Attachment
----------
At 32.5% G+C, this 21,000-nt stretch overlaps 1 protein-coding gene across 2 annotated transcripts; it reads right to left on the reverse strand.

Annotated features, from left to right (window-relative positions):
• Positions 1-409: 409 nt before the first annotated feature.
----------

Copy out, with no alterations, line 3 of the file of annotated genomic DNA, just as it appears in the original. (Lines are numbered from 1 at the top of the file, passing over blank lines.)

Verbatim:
• Positions 1-409: 409 nt before the first annotated feature.